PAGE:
Most black lights that are comercially available produce UV
-b and even UV
-c. However, the phosphorous coating and the tinted black glass are designed to filter most of the UV
-b and UV
-c rays leaving mostly UV
-a. Most UV
regardless of its specific bandwidth is filtered by the atmosphere (largely the ozone layer - what we have left anyway
) And even more is filtered by the water in which our Marine creatures live. Therefore, it seems prudent to try to avoid bombarding our reluctant guests with more UV
then they typically would be exposed to. It's not likely that this is good for them.
Quote from research site:
Both UVB and UVA radiation can give rise to ROS-related point mutations (e.g. G to T) and crude genomic alterations (e.g. deletions) which may not be recognized as caused by UV radiation. Copyright 2002 S. Karger AG, Basel
UVA's do not heat the skin, but penetrate in-depth and provoke irreversible damage to the skin::
Intolerance reactions and age spots on the face, dÃ©colletÃ© and hands.;
"Actinic" ageing which accelerates the skin's natural ageing process (formation of deep wrinkles, loss of firmness)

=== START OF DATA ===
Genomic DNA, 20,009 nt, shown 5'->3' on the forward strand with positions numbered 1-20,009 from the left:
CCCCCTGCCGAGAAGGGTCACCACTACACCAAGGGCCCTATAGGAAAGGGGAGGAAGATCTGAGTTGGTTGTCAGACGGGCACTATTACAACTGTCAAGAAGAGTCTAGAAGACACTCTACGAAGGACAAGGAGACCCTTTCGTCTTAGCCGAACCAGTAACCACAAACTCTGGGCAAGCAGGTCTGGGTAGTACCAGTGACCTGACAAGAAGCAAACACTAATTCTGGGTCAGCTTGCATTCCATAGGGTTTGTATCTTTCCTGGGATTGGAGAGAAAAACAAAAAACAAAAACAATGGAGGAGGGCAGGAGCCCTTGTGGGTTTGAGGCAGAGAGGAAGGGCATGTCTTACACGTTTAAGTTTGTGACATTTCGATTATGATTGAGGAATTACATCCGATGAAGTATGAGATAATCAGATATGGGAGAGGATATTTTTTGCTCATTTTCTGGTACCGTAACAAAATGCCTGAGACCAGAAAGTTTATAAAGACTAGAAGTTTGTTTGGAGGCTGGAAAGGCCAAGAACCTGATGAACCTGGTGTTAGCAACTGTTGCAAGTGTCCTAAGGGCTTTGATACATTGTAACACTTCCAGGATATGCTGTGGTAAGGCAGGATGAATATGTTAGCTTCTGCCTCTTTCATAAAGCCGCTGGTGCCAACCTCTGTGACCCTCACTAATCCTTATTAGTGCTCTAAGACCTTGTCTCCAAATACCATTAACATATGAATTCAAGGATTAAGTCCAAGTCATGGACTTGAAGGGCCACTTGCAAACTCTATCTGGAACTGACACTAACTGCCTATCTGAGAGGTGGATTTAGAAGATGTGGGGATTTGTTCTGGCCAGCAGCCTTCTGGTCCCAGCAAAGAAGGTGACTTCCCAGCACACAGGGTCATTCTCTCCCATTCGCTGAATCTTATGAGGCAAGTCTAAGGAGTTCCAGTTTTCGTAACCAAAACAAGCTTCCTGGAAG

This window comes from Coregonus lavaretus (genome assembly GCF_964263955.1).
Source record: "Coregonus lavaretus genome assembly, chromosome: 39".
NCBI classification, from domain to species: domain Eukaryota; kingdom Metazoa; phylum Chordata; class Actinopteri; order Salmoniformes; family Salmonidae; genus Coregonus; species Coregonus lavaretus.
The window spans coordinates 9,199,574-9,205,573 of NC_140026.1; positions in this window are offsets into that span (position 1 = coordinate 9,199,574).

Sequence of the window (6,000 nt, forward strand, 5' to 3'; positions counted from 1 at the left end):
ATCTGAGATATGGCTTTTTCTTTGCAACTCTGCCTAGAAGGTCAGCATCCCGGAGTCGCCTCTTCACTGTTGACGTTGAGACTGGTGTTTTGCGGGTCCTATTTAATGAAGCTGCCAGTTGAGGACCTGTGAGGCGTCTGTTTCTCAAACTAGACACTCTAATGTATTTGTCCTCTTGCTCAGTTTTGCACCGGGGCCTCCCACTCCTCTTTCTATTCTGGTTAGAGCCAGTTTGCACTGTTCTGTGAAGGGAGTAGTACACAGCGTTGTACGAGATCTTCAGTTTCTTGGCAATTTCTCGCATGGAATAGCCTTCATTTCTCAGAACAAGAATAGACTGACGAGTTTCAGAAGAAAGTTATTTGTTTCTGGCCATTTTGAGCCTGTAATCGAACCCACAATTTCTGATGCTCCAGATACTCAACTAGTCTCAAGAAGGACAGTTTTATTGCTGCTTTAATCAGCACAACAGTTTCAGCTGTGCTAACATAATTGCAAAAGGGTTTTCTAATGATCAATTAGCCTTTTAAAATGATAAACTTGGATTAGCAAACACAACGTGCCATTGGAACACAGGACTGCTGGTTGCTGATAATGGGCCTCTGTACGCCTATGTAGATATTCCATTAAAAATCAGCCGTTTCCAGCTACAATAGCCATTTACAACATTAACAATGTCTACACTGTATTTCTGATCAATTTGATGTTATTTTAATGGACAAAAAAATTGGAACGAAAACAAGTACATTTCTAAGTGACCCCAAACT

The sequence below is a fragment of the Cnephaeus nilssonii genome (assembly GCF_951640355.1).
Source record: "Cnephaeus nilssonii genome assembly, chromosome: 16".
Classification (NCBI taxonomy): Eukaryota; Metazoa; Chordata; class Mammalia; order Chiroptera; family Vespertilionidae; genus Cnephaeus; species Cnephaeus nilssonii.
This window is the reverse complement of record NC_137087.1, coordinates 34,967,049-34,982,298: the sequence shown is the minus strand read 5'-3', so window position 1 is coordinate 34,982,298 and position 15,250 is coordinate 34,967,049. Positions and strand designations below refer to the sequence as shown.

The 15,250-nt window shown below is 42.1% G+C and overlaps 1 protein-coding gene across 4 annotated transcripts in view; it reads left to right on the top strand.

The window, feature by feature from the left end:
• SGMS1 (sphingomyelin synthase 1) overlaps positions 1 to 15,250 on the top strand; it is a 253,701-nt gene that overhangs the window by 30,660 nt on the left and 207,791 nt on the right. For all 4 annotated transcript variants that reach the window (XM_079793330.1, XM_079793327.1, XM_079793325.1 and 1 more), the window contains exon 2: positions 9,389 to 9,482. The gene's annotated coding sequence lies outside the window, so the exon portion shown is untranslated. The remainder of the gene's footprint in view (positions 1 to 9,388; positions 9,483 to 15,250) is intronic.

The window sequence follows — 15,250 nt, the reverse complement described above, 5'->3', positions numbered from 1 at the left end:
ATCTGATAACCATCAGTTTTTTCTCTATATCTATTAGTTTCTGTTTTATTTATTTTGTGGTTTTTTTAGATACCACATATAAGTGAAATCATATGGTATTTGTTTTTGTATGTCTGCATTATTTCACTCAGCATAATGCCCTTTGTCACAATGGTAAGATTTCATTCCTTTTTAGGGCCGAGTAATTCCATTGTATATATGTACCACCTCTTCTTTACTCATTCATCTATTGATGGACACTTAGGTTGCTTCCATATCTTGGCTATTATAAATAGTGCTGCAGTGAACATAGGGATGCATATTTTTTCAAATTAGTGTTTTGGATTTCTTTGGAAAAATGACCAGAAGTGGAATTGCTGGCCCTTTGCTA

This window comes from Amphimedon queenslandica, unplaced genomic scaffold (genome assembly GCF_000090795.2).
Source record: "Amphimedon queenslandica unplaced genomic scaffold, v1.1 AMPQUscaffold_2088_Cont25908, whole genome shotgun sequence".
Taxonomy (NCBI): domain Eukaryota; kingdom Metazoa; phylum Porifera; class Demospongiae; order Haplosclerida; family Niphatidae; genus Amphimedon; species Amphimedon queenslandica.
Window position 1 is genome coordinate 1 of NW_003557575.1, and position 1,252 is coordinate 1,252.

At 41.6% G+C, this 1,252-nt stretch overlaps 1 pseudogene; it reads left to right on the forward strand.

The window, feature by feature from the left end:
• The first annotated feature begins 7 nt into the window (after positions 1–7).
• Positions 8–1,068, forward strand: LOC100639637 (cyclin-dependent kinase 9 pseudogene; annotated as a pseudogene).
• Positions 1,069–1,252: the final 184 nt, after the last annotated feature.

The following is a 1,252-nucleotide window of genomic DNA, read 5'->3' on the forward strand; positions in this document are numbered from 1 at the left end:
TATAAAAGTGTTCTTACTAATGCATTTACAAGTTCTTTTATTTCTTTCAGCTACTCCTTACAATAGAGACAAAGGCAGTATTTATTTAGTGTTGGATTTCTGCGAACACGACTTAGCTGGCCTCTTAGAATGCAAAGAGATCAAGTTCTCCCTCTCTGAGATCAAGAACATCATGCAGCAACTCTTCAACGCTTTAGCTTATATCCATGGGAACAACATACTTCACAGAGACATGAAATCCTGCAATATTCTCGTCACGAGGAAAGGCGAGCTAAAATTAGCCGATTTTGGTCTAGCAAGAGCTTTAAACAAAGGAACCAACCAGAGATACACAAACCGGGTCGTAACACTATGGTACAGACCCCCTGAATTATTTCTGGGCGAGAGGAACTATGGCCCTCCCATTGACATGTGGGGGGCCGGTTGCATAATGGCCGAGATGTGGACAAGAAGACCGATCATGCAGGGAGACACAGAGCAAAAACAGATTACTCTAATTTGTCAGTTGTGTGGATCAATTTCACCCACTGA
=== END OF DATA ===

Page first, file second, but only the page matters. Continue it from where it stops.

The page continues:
However, the ultimate danger is when the skin capital, under the strain of excessive exposure to the sun, runs out. It can no longer assure the defence of DNA of the skin's cells. A carcinogenic process can therefore be triggered.
The above qoutes are from PubMed and Vichey Med
Much other research indicates that while UV
-a is not as dangerous as UV
-b both are unatural and can cause damage at the cellular level.
So, as I mentioned before, I'd leave the balck lights in the lab
If something glows from the UV it is emitting that energy and there is thus less energy absorbed to cause intercellular problems.
The fact that an organism is glowing, i.e. giving off energy and therefore less is absorbed, I don't think is exactly correct. Because in order for the atom to release energy in the form of an emitted photon it must first absorb energy to 'kick' an electron(s) into a higher shell (for example shell K
to shell L). The energy that was originally absorbed by the atom is then released when the electron returns to it's original shell in the atom. This results in the emmission of a photon - this is exactly the process which causes huge problems in our DNA and Cells when we are exposed to UV
. Generally, though, we are not exposed to enough to make us glow